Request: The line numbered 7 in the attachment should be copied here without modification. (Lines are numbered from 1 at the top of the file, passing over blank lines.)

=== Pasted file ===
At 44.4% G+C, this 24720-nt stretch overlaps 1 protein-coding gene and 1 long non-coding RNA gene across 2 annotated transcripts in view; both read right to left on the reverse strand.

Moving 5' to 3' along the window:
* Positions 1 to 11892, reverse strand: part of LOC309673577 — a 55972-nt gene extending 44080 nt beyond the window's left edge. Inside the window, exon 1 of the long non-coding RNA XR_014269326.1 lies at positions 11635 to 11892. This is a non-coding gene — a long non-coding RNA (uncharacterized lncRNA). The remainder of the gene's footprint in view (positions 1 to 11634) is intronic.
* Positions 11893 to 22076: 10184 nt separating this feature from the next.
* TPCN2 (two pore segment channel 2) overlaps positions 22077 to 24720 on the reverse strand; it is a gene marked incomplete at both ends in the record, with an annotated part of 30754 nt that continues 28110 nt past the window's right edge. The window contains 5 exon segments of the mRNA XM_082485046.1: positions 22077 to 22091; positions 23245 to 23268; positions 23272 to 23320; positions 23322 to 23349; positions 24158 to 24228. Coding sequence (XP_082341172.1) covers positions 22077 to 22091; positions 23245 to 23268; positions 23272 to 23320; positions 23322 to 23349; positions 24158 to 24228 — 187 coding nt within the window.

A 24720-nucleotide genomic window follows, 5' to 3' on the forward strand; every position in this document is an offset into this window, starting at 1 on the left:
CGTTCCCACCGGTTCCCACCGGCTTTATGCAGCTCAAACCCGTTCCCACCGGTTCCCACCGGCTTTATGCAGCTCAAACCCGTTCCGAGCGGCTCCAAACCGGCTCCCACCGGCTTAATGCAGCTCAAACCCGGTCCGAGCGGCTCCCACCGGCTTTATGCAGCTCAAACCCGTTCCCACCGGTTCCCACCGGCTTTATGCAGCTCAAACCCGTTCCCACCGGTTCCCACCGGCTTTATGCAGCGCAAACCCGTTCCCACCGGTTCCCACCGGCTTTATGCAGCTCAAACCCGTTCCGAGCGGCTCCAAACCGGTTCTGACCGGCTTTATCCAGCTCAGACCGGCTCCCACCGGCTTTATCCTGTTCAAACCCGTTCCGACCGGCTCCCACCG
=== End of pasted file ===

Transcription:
CGTTCCCACCGGTTCCCACCGGCTTTATGCAGCTCAAACCCGTTCCCACCGGTTCCCACCGGCTTTATGCAGCTCAAACCCGTTCCGAGCGGCTCCAAACCGGCTCCCACCGGCTTAATGCAGCTCAAACCCGGTCCGAGCGGCTCCCACCGGCTTTATGCAGCTCAAACCCGTTCCCACCGGTTCCCACCGGCTTTATGCAGCTCAAACCCGTTCCCACCGGTTCCCACCGGCTTTATGCAGCGCAAACCCGTTCCCACCGGTTCCCACCGGCTTTATGCAGCTCAAACCCGTTCCGAGCGGCTCCAAACCGGTTCTGACCGGCTTTATCCAGCTCAGACCGGCTCCCACCGGCTTTATCCTGTTCAAACCCGTTCCGACCGGCTCCCACCG